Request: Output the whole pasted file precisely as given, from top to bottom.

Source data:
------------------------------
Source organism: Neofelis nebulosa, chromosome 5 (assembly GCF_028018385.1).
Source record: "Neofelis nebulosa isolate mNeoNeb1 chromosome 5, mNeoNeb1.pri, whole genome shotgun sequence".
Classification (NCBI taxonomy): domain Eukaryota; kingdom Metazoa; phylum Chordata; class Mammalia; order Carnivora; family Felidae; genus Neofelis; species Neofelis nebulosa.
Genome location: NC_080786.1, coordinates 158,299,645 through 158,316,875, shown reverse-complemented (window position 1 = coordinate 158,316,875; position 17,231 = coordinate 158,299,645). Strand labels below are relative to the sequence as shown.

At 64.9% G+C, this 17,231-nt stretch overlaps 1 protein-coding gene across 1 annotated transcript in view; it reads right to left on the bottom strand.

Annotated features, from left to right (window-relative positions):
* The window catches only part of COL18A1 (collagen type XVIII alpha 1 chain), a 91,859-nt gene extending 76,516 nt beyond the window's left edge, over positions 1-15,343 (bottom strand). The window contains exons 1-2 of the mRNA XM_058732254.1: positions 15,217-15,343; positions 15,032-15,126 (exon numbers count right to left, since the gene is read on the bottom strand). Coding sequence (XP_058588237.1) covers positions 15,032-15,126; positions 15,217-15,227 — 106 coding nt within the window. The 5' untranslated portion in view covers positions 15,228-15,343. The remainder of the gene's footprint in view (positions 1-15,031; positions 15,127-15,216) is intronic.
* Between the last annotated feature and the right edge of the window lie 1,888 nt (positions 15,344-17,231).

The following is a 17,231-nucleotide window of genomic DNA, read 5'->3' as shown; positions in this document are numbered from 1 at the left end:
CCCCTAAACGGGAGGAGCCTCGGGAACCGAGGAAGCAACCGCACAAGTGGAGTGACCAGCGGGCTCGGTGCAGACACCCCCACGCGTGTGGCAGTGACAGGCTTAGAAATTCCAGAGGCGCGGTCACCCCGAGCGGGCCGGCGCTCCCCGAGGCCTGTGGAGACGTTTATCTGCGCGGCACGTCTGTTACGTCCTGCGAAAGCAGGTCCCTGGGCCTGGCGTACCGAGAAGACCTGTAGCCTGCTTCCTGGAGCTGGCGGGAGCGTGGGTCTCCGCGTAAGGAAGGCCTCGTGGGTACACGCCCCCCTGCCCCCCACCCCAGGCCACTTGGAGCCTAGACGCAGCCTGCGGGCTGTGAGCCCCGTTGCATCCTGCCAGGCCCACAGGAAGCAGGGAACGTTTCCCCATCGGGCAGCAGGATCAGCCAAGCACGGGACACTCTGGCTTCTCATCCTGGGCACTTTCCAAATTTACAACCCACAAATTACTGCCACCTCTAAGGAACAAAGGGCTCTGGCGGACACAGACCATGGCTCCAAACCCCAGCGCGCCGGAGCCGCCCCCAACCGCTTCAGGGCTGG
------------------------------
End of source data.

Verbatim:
Source organism: Neofelis nebulosa, chromosome 5 (assembly GCF_028018385.1).
Source record: "Neofelis nebulosa isolate mNeoNeb1 chromosome 5, mNeoNeb1.pri, whole genome shotgun sequence".
Classification (NCBI taxonomy): domain Eukaryota; kingdom Metazoa; phylum Chordata; class Mammalia; order Carnivora; family Felidae; genus Neofelis; species Neofelis nebulosa.
Genome location: NC_080786.1, coordinates 158,299,645 through 158,316,875, shown reverse-complemented (window position 1 = coordinate 158,316,875; position 17,231 = coordinate 158,299,645). Strand labels below are relative to the sequence as shown.

At 64.9% G+C, this 17,231-nt stretch overlaps 1 protein-coding gene across 1 annotated transcript in view; it reads right to left on the bottom strand.

Annotated features, from left to right (window-relative positions):
* The window catches only part of COL18A1 (collagen type XVIII alpha 1 chain), a 91,859-nt gene extending 76,516 nt beyond the window's left edge, over positions 1-15,343 (bottom strand). The window contains exons 1-2 of the mRNA XM_058732254.1: positions 15,217-15,343; positions 15,032-15,126 (exon numbers count right to left, since the gene is read on the bottom strand). Coding sequence (XP_058588237.1) covers positions 15,032-15,126; positions 15,217-15,227 — 106 coding nt within the window. The 5' untranslated portion in view covers positions 15,228-15,343. The remainder of the gene's footprint in view (positions 1-15,031; positions 15,127-15,216) is intronic.
* Between the last annotated feature and the right edge of the window lie 1,888 nt (positions 15,344-17,231).

The following is a 17,231-nucleotide window of genomic DNA, read 5'->3' as shown; positions in this document are numbered from 1 at the left end:
CCCCTAAACGGGAGGAGCCTCGGGAACCGAGGAAGCAACCGCACAAGTGGAGTGACCAGCGGGCTCGGTGCAGACACCCCCACGCGTGTGGCAGTGACAGGCTTAGAAATTCCAGAGGCGCGGTCACCCCGAGCGGGCCGGCGCTCCCCGAGGCCTGTGGAGACGTTTATCTGCGCGGCACGTCTGTTACGTCCTGCGAAAGCAGGTCCCTGGGCCTGGCGTACCGAGAAGACCTGTAGCCTGCTTCCTGGAGCTGGCGGGAGCGTGGGTCTCCGCGTAAGGAAGGCCTCGTGGGTACACGCCCCCCTGCCCCCCACCCCAGGCCACTTGGAGCCTAGACGCAGCCTGCGGGCTGTGAGCCCCGTTGCATCCTGCCAGGCCCACAGGAAGCAGGGAACGTTTCCCCATCGGGCAGCAGGATCAGCCAAGCACGGGACACTCTGGCTTCTCATCCTGGGCACTTTCCAAATTTACAACCCACAAATTACTGCCACCTCTAAGGAACAAAGGGCTCTGGCGGACACAGACCATGGCTCCAAACCCCAGCGCGCCGGAGCCGCCCCCAACCGCTTCAGGGCTGG